In describing her art, Louise Nevelson has written: "I do not belong to any movement. As my work is related to the present time, it is bound to be related to that of others, consciously or not...." Her art may be more closely related to her collections of African Art, American farm tools, architectural elements, and diverse other fragments of the past and her attraction to the art and architecture of pre-Columbian Mexico and Central America.
Nevelson has a penchant for rectilinear format in which shapes and patterns, rhythms and accents, tend toward repetition and read in narrative fashion. Together with her use of such "abstract" non-hues as black, white, and gold (equivalent to the space-erasing gold backgrounds of mosaics and icons) one finds the influence of the orientalized art of Byzantium and its Russian derivatives.
She was well past fifty when she began to create the extraordinary shadow box reliefs and walls of wood that constitute her masterworks; she was nearly seventy when she undertook the Princeton commission for her first monumental outdoor sculpture in Cor-Ten steel.
Atmosphere and Environment X is basically a two dimensional architectonic screen, increased in depth by projections and setbacks; it achieves character and magic from the play of natural light over surface geometry.
Drawing on both Eastern and Western cultural traditions, Isamu Noguchi's sculptures appear to possess "effortlessness," a virtue Chinese artists once valued above perfection.
Together with the numerous individual sculptures that have emerged from Noguchi's various studios throughout his long and distinguished career, the artist has been involved in major environmental projects, especially since the early 1950s. Among the most notable id the Sunken Courtyard of 1960-1964, fashioned in dazzling white Vermont marble, that accompanies Gordon Bundshaft's Beinecke rare Book and Manuscript Library at Yale University. The Putnam Collection's White Sun is related to this work, as Noguchi explains: "Within this composition...[was] a disque representing the sun...The sun gave me the most bother...There must have been at least a dozen of them that I made -more or less complex...The White Sun at Princeton is one of the other studies that I made. This was carved by me in Italy at the same time that I made on somewhat different version of the study which is at the National Collection of Fine Arts in Washington [National Museum of American Art]...in gray marble...One [other study]...is in front of the Seattle Art Museum and was carved in black Brazilian granite in Japan. It has been my conceit to think that I have spanned the continent with a giant White Sun in the East and Black Sun on the western shores of America. May I say that Princeton's White Sun is among my favorites."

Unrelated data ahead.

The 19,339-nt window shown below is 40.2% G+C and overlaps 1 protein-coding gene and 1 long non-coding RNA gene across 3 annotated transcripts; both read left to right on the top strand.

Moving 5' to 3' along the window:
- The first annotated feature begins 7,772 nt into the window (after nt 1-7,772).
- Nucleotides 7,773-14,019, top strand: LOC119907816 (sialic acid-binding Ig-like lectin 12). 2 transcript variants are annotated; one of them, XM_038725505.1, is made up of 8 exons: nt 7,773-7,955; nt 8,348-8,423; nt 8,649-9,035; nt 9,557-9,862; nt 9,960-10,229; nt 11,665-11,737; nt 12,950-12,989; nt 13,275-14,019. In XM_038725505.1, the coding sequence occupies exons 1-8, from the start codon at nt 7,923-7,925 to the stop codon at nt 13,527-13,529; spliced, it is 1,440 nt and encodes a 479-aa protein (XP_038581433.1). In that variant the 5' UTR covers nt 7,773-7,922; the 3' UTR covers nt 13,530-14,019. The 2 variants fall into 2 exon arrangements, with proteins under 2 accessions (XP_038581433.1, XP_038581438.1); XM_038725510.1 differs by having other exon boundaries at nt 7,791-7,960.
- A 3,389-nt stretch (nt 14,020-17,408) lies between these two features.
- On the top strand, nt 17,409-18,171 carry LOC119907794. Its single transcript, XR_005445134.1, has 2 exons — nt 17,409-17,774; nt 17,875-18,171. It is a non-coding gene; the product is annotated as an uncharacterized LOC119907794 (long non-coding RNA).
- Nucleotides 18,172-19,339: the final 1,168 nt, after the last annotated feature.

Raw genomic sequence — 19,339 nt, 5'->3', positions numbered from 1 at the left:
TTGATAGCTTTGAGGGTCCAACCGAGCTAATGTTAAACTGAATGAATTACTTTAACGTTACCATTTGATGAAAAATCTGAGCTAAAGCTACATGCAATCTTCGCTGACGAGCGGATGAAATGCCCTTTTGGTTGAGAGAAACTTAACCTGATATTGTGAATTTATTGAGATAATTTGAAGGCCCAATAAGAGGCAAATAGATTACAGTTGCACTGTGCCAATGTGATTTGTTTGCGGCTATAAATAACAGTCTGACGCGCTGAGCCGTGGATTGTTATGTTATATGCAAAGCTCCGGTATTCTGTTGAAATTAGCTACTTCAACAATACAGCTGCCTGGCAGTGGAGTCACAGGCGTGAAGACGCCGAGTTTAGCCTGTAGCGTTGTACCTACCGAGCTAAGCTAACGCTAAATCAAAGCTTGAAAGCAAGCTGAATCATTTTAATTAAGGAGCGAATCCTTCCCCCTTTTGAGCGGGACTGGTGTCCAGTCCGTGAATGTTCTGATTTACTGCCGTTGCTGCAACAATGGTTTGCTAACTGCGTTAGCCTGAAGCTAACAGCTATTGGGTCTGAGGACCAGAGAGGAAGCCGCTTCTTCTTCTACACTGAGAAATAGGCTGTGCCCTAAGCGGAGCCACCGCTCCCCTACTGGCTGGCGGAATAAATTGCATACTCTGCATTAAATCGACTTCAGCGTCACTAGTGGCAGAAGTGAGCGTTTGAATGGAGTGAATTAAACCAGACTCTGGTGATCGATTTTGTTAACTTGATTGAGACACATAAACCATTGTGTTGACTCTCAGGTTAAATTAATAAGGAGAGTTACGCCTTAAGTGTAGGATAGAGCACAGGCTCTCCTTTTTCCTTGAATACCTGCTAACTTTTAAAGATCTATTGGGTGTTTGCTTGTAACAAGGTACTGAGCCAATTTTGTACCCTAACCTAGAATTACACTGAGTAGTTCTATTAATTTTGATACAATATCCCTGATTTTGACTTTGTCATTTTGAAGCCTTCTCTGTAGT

Song of the Vowels is one of a succession of sculptures produced over almost two decades -the others are The Harp Player (1928), Harp Players [or Harpists] (1930), and Benediction (1945) -in which Lipchitz explored his "obsession" with the motif of the harp, inspired originally by the harpist at symphony concerts in Paris: "Invariably -the music contributing- the peculiar shapes of the harps, their strings vibrating in the light, veritable columns binding earth, transported me into a world which I, in turn, had to make my way back under pain of losing my self there.
From these repeated journeys was born, in the beginning of 1928 ... The Harp Player ... a sculpture made entirely of cords -a 'transparent' sculpture which can be seen and affects us from all sides at once."